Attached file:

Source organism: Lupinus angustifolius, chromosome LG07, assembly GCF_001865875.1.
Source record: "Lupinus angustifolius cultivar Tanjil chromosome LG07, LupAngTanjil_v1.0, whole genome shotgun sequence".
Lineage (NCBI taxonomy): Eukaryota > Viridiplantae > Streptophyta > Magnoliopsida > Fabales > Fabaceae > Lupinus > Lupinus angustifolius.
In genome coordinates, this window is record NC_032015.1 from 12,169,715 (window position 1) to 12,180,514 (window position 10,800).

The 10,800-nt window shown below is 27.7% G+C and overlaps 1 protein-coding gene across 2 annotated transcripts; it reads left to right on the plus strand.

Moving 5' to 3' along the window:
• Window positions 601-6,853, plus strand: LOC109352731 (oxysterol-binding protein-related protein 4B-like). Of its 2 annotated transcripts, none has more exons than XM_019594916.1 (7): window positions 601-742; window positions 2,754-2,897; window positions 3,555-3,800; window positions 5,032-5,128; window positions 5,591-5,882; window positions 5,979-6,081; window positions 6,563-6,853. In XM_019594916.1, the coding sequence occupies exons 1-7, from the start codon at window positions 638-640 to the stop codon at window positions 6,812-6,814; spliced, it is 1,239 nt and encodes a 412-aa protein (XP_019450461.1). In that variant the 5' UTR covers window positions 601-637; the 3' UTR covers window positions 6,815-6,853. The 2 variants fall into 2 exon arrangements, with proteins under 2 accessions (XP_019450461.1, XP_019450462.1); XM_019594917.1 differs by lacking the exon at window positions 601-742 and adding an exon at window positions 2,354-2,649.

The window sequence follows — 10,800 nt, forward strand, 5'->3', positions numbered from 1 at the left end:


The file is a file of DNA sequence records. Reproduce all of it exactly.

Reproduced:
Source organism: Lupinus angustifolius, chromosome LG07, assembly GCF_001865875.1.
Source record: "Lupinus angustifolius cultivar Tanjil chromosome LG07, LupAngTanjil_v1.0, whole genome shotgun sequence".
Lineage (NCBI taxonomy): Eukaryota > Viridiplantae > Streptophyta > Magnoliopsida > Fabales > Fabaceae > Lupinus > Lupinus angustifolius.
In genome coordinates, this window is record NC_032015.1 from 12,169,715 (window position 1) to 12,180,514 (window position 10,800).

The 10,800-nt window shown below is 27.7% G+C and overlaps 1 protein-coding gene across 2 annotated transcripts; it reads left to right on the plus strand.

Moving 5' to 3' along the window:
• Window positions 601-6,853, plus strand: LOC109352731 (oxysterol-binding protein-related protein 4B-like). Of its 2 annotated transcripts, none has more exons than XM_019594916.1 (7): window positions 601-742; window positions 2,754-2,897; window positions 3,555-3,800; window positions 5,032-5,128; window positions 5,591-5,882; window positions 5,979-6,081; window positions 6,563-6,853. In XM_019594916.1, the coding sequence occupies exons 1-7, from the start codon at window positions 638-640 to the stop codon at window positions 6,812-6,814; spliced, it is 1,239 nt and encodes a 412-aa protein (XP_019450461.1). In that variant the 5' UTR covers window positions 601-637; the 3' UTR covers window positions 6,815-6,853. The 2 variants fall into 2 exon arrangements, with proteins under 2 accessions (XP_019450461.1, XP_019450462.1); XM_019594917.1 differs by lacking the exon at window positions 601-742 and adding an exon at window positions 2,354-2,649.

The window sequence follows — 10,800 nt, forward strand, 5'->3', positions numbered from 1 at the left end: